Wednesday, August 4, 1999

Net grows
for Ala Moana’s
new parent

General Growth Properties Inc.
posted an 8.2 percent gain in
the second quarter

From staff and wire reports


CHICAGO -- General Growth Properties Inc., one of the largest shopping-mall owners in the United States, today reported a second-quarter net income of $18.3 million, or 44 cents a share, up 8.2 percent from $16.9 million, or 47 cents, a year earlier.

Info Box The Chicago-based real estate investment trust, which last week week concluded its $810 million purchase of the 1.8-acre Ala Moana Center, said its second-quarter earnings from operations rose a better-than-expected 37 percent, to $59.6 million from $43.5 million a year earlier.

On a per-share basis, earnings from operations -- the best measure of a REIT's performance -- rose to 94 cents from 74 cents, exceeding Wall Street's estimates of 91 cents a share, according to a survey of analysts by First Call Corp. The per-share operating profit was up 19 percent after adjusting for an increase in the number of shares outstanding. Revenue was $205.8 million, up from $129.4 million.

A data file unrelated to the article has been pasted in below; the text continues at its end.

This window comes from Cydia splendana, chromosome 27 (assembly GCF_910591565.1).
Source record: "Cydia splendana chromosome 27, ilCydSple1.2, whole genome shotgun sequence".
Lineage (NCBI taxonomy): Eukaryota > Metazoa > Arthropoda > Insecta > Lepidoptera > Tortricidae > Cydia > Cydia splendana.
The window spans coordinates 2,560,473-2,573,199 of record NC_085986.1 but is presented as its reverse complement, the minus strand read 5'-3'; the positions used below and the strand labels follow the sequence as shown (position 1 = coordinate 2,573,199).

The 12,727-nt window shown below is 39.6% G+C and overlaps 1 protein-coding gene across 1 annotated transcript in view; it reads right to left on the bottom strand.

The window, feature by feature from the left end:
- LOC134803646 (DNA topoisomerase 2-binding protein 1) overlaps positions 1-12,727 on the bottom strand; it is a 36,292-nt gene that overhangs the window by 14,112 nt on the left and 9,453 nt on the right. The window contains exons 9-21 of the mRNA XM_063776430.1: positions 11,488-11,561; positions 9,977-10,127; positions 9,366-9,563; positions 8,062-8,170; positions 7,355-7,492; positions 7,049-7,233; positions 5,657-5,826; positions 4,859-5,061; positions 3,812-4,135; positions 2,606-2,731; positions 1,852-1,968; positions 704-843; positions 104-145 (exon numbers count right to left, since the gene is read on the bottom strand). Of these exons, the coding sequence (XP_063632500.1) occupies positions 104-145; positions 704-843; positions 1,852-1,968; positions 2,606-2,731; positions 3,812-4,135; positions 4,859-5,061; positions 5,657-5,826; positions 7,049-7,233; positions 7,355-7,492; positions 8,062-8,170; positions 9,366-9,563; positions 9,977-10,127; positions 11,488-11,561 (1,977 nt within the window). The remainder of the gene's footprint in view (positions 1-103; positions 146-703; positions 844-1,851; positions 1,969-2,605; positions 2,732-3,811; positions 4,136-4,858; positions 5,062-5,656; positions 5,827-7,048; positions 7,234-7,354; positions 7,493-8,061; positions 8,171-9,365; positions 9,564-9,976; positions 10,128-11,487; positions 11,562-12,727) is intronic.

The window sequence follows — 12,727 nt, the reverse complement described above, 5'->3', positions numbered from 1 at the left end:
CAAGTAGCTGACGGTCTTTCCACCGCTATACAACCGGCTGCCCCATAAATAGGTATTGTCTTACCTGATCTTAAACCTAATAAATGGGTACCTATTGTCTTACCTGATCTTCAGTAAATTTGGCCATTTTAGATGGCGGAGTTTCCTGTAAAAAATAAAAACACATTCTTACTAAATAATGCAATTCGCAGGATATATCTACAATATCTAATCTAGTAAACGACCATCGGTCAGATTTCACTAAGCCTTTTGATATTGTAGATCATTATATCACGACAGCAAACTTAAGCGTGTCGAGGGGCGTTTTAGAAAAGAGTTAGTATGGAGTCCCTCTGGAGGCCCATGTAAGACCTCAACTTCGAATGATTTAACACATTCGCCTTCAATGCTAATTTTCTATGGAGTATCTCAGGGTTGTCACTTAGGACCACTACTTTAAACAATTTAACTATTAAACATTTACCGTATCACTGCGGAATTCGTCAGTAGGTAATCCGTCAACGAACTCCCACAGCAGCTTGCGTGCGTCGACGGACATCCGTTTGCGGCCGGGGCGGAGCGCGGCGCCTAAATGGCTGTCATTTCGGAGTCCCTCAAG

A vibrant economy has lifted consumer confidence, sparking better-than-expected gains in retail spending. That prompted retailers to seek more space and allowed landlords to raise rents.

The company's shares fell 6 cents to $33.19 today. For 1999, the shares are down 12 percent as the company's plan to refinance about $1.5 billion of debt has gone more slowly than hoped.

General Growth is among the leaders in the consolidating mall business. The company has bought $5.7 billion of properties since mid-1993. It now owns and manages 124 malls in 39 states with a total of 100 million square feet of space.

The company purchased Hawaii's largest mall, which it already managed, from financially ailing Daiei Inc. of Japan. "Since signing Ala Moana back in May, (General Growth) has seen sales volumes increase to the $900 per square foot level and has received significant interest from upper-end retailers not currently represented in the mall," Lehman Brothers' real estate analyst Steve Hash said in a statement.

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